Unforgettable journey through terror ravaged Sri Lanka
The 'Purge', a novel written by Mahadevan Thampi, takes us to the emerald island rocked by a violent civil war between the Sri Lankan government and the LTTE. One could gallop through the book in a couple of hours; the plot and the characters are so real and riveting that the reader is sucked into the whirlpool of physical and emotional violence almost at once and then there is no way out till the end.
'Purge’ is the English Translation of Thampi's Malayalam novel 'Alakalillatha Kadal', originally published in 2008. The novel has been translated into English by P Muraleedharan.
The novel is simple and elegant; at the same time, it is complex and philosophical at another level. Thampi shows us the depths human beings can descend to, the nihilistic ways they can adapt to not only when their survival is at stake, but money, position and power beckon. Some of the events in the world are so real that they look surreal, especially at the factory of the Tigers where suicide bombers are 'manufactured'. Well, the civil war in Sri Lanka ended years ago, but there are several wars, both overt and covert, happening in other parts of the world and I am sure, this novel would find echoes at all such places.
The novel is written in the form of diary entries made by a Malayalee journalist who accompanies Cicil Glancer, daughter of a media baron and a woman TV journalist from Norway, on a special mission to report on the Sri Lankan civil war. Cicil's dad had already made arrangements through his contacts to smuggle them to Sri Lanka via the sea route. Just before they set off from the Indian shore, they are joined by an old woman called Sathyamma, a refugee from the island. She had lost her children in the civil war and fled to Tamil Nadu.
Sathyamma wants to return to her home and find her three daughters who were taken captive by the Tigers when she was escaping to India with her son and three daughters in a boat. Having left with no money to pay for the ferry, she pleads with the journalists to help her reach the island. They agree to take her along with them after hearing her story. And the real story begins here.
As the storyline progresses, we can see that Sathyamma gradually takes the centre stage. For the journalists, who came to report on the plight of the refugees and victims, she presented a nice opportunity for a heart-rending item. The character of Sathyamma, without whom the story would have been hollow, remains more or less silent partner in their journey. Her silence in the story hides an ocean of pain she carries within and the reader becomes acutely aware of it as the story moves on. Thampi has succeeded in etching her character in blood on the readers' minds.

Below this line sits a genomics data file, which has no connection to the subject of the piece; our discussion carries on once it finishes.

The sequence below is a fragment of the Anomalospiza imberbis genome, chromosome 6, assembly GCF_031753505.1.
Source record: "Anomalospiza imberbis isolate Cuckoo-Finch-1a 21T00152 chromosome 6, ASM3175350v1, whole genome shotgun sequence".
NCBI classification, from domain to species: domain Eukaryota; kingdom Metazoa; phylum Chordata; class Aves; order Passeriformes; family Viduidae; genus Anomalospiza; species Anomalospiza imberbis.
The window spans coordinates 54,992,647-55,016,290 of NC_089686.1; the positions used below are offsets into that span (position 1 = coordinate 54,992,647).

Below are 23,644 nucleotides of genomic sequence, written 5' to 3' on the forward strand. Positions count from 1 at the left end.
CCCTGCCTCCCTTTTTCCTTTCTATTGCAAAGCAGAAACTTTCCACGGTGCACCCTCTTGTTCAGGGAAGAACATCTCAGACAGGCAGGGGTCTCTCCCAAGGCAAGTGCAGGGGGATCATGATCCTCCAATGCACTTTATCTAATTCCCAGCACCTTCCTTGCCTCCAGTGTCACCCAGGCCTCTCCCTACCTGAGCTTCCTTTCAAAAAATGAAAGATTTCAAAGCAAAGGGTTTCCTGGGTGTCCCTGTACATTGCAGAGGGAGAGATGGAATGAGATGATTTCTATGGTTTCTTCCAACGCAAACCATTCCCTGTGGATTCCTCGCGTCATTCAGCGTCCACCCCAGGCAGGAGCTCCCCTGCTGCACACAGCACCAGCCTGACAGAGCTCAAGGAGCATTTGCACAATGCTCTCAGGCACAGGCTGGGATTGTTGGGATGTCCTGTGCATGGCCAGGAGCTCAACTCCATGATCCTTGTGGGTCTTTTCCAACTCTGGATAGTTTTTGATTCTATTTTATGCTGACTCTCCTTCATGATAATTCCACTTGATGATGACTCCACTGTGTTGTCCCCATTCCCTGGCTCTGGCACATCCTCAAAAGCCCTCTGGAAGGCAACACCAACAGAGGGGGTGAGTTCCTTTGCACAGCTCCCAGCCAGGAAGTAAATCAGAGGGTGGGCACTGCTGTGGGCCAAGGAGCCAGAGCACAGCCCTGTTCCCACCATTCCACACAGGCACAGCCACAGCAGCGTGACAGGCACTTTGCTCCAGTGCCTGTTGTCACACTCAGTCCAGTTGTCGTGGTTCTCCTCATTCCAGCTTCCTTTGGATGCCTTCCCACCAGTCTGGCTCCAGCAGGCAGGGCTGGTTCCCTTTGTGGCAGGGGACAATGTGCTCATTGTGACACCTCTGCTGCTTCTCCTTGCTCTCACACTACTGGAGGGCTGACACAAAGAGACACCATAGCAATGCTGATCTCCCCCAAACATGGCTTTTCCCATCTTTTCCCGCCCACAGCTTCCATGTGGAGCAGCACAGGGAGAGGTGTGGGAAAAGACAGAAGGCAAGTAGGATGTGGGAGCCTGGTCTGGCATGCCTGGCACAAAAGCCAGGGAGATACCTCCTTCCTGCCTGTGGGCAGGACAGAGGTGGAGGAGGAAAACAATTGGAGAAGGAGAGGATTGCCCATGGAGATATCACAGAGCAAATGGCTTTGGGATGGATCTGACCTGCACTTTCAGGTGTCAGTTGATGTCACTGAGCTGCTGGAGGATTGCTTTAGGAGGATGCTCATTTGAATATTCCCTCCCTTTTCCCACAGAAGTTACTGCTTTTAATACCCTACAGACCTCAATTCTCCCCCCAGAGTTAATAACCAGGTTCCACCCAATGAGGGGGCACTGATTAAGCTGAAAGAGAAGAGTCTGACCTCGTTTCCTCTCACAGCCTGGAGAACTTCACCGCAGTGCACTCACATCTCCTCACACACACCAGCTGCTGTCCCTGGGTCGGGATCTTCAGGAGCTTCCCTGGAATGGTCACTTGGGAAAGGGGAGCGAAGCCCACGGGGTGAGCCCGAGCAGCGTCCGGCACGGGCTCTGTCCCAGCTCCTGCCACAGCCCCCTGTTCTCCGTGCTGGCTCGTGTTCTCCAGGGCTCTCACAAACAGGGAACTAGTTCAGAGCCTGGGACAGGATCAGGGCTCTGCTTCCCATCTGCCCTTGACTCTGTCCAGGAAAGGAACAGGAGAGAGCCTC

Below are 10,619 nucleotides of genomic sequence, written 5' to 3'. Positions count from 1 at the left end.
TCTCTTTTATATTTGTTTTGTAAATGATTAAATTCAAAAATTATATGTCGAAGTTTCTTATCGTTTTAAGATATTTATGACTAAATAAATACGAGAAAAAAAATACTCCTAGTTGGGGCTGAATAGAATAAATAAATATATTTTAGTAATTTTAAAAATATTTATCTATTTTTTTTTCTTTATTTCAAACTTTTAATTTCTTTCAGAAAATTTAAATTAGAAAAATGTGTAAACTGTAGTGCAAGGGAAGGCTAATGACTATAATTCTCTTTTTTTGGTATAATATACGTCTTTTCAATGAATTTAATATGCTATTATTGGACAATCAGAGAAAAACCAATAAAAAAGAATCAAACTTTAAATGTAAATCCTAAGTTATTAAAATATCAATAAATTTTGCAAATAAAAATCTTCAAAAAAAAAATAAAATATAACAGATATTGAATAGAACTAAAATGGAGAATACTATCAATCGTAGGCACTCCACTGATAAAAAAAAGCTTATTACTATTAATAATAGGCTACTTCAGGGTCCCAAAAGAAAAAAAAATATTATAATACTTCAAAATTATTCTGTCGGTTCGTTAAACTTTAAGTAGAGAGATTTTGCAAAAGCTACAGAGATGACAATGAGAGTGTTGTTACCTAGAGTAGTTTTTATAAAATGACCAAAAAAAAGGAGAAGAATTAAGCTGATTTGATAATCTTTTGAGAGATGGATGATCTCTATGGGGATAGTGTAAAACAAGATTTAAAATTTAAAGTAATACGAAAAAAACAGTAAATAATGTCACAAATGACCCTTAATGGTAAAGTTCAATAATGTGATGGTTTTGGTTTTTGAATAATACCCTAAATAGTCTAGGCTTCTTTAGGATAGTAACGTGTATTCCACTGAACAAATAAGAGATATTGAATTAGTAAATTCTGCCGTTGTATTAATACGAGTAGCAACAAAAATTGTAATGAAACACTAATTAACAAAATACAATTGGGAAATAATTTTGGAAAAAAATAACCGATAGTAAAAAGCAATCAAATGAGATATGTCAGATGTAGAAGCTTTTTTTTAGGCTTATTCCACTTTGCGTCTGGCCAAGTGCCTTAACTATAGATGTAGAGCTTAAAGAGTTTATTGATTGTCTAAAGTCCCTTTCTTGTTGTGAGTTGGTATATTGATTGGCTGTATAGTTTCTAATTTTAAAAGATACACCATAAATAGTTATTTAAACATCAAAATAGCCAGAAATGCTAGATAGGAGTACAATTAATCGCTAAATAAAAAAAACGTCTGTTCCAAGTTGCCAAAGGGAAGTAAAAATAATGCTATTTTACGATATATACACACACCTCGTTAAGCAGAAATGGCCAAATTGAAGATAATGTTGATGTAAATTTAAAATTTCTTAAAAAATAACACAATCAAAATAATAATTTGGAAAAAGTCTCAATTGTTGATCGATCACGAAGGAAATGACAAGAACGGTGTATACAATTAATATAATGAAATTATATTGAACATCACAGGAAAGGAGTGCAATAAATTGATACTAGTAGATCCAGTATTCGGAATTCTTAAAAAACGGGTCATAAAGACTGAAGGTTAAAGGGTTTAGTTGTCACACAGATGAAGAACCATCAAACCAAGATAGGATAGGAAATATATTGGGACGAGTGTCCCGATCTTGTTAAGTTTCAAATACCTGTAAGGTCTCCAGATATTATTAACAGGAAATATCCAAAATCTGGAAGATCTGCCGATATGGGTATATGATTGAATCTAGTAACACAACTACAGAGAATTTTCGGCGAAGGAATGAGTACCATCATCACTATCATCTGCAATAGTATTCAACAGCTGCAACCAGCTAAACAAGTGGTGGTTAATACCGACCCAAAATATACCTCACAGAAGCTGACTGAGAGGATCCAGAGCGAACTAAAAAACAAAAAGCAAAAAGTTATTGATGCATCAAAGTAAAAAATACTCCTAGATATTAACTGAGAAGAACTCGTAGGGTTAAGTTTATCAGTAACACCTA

There is one thing that disappointed me; the journey of the two journalists who came to report the plight of civil war victims was narrowed down to Sathyamma’s mission to find her children. One would expect a much larger canvass and characters in a novel that deals with such a complex humanitarian crisis. Maybe, the author wanted to mirror the entire civil war and its victims through the life of Sathyamma and a few other characters.
The lives of Thampi’s characters transform with startling quickness, and a kind of coiled violence is omnipresent as though it is ready to jump at the reader. Most remarkable thing about his writing is its generosity. It doesn't sit on judgment even when they make bad decisions; the characters are rounded and recognizable.
What is the impact of a war and its terrible violence on low-income communities and women? The book unravels the trauma and agony of common people poignantly. The lost lives, missing children, raped women, boy soldiers, brainwashed suicide bombers, people caught between the brutalities of the army and the LTTE...unspeakable horrors rise before us and shake our conscience. Thampi writes about tragedies that aren’t usually chronicled –the people who just die and die as wheels of war and communalism roll on.
The reign of terror of Tigers ended in the island nation long ago, but the memories and scars it left behind would never disappear. Vasudevan Thampi's 'Purge' relives those painful times as though all that happened before our very eyes.